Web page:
The last minute of the return match set up the entirety: Cristiano Ronaldo, granted a free kick in a very dangerous position at the top of Bayern's box, nutmegged the entire Bayern Munich wall -- driving low and near-post past Manuel Neuer -- under so many hopping Bayern boots that I wasn't quite sure whether to laugh at the comprehensive ineptitude of Bayern's play in tie two, or whether to cry about it all.
I've yet to shed tears, although I'm wearing waterproof mascara. You know, at this point, just in case.
All the things that I said MUST happen for Bayern Munich to go to Lisbon never, agonisingly, came to pass, save one. Captain Philipp Lahm reverted to his natural position at right-back, and he, along with Arjen Robben, were perhaps the only two positives in Pep Guardiola's Startelf.
Javi Martinez subbing for an ineffective Mario Mandzukic was too little, too late for Guardiola as the Spaniard fully deserved a start at the "six." His defencive presence in the second half tampered down the Los Blancos counters just enough to think that, after winning the ball back, his side would be able to provide something -- anything -- going forward.
Franck Ribery should have made way for Mario Goetze at the start -- not as a second-half substitution. Guardiola would say, pre-match, that an angry Ribery was necessary: "Franck needs this aggression. He needs to play angry. He keeps fighting, and that is why fans love him."
No, actually, that's why Bayern fans don't love him. His slap to Daniel Carvajal's face was another embarrassment borne out of frustration for the home team's poor form, and not the first time Ribery has been well out of line. The Frenchman is always playing best when he is smiling, not angry.
Recognizing that Carlo Ancelotti's Real Madrid was perfectly able to sit back with their tenuous back four of Carvajal, Pepe, Sergio Ramos and Fabio Coentrao -- despite giving up 32 goals in La Liga this season, and nearly 70 percent possession on the day -- wouldn't matter for Bayern Munich as they had no defensive coverage for their very high line and looked absolutely destroyed, and out of their element, on every single counterattack. It might have been much, much worse. (Is that even possible?!)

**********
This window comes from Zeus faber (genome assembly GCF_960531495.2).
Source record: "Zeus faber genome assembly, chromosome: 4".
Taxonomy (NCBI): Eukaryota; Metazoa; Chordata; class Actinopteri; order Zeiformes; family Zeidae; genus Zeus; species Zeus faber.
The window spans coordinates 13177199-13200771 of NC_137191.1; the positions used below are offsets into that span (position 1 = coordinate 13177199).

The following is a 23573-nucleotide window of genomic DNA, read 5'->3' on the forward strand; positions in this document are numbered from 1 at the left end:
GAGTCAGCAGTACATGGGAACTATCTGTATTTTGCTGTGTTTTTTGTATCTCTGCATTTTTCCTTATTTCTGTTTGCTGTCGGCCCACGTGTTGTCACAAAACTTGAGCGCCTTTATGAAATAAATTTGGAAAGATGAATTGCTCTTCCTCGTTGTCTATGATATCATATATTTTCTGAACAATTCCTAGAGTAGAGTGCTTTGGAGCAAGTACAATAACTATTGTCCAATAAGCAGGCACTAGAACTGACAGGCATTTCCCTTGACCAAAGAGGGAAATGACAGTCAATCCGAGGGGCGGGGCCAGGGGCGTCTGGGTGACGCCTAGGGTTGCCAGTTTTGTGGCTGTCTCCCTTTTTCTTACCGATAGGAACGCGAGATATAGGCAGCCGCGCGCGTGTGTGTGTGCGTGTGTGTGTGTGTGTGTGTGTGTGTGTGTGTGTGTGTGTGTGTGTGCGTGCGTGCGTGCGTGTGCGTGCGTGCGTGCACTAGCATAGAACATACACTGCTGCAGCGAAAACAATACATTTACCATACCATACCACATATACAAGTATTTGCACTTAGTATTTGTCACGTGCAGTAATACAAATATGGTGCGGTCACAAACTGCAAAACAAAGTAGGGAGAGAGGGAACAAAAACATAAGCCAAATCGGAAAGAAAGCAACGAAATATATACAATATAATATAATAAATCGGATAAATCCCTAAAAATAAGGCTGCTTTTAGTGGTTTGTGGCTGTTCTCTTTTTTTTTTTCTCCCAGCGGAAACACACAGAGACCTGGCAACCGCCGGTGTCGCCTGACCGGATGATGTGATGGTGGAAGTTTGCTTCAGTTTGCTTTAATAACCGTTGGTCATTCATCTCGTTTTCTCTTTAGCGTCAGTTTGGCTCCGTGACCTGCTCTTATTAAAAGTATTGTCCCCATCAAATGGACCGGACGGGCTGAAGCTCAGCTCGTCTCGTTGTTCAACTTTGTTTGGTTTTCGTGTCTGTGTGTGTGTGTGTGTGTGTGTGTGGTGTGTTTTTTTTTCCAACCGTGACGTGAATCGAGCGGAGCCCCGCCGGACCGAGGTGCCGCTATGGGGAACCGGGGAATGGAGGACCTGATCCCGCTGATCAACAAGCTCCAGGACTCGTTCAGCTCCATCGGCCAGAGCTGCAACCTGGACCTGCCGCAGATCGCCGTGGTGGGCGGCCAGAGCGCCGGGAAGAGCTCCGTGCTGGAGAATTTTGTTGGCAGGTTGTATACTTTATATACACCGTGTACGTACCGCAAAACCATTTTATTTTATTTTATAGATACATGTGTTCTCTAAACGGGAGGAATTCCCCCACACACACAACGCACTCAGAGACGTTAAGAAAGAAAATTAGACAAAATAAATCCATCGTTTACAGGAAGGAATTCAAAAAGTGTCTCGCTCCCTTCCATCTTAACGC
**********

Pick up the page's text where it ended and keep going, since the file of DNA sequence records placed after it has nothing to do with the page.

Apathetic, boring, disgraceful. Guardiola's possession game just doesn't work anymore. When it was new -- and revolutionary -- it was something else. Barcelona had the homegrown talent to to prevail for the now-Bayern coach's desire, but in present-day football, everybody's got it figured out. I even have it figured out, and I haven't played competitive footy since high school.
Is this a tactical thing? Signs point to "yes," as nearly the entire Bayern Munich squad that competed at Wembley to win their fifth Champions League title just last May featured here on the day ... save one. But it would be highly unfair to solely fault Toni Kroos for Munich's fall from grace, although he was highly unremarkable on the evening -- save a long-range bullet in the second half.
So yes. It's tactics. Many Guardiola apologisers will, and have, made excuses for what's happened to Bayern Munich's form since winning their Bundesliga title in March. "The players deserve a rest," they say, or "The league doesn't matter anymore." While yes, not mattering points-wise, obviously, what the apologists fail to see is the detrimental effect consecutive shoddy results has on their beloved team.
What Guardiola predecessor Jupp Heynckes realized was this: Even though he fielded a record-smashing Bundesliga side, he'd refuse to rest on his, or his team's, laurels -- instead fielding a pretty straightforward, top-notch, starting XI throughout the rest of Bayern Munich's competitions. And this is, perhaps, the difference.
I've been pilloried for saying it, but winning breeds winning, while losing is a habit, too. And despite a couple of good results for Bayern against less-than-European-calibre sides, the team and coach have dug themselves into a hole of complacency that shows no signs of letting up.
Real Madrid played two very fabulous matches, and fully deserve their trip to Lisbon. Ronaldo and Gareth Bale are a pair of absolute terrors on the wings and should provide fits and starts for either Chelsea or Atleti, but meanwhile, in Munich, some questions will have to be answered.
Guardiola recently claimed that he'd need to understand German footballing culture better. His real final will now come against Borussia Dortmund in the DFB Pokal in May. The chance of a double-treble is lost, but a domestic double still stands. Can he change his theories? Or does Bayern Munich live and die by his unchanging tiki-taka?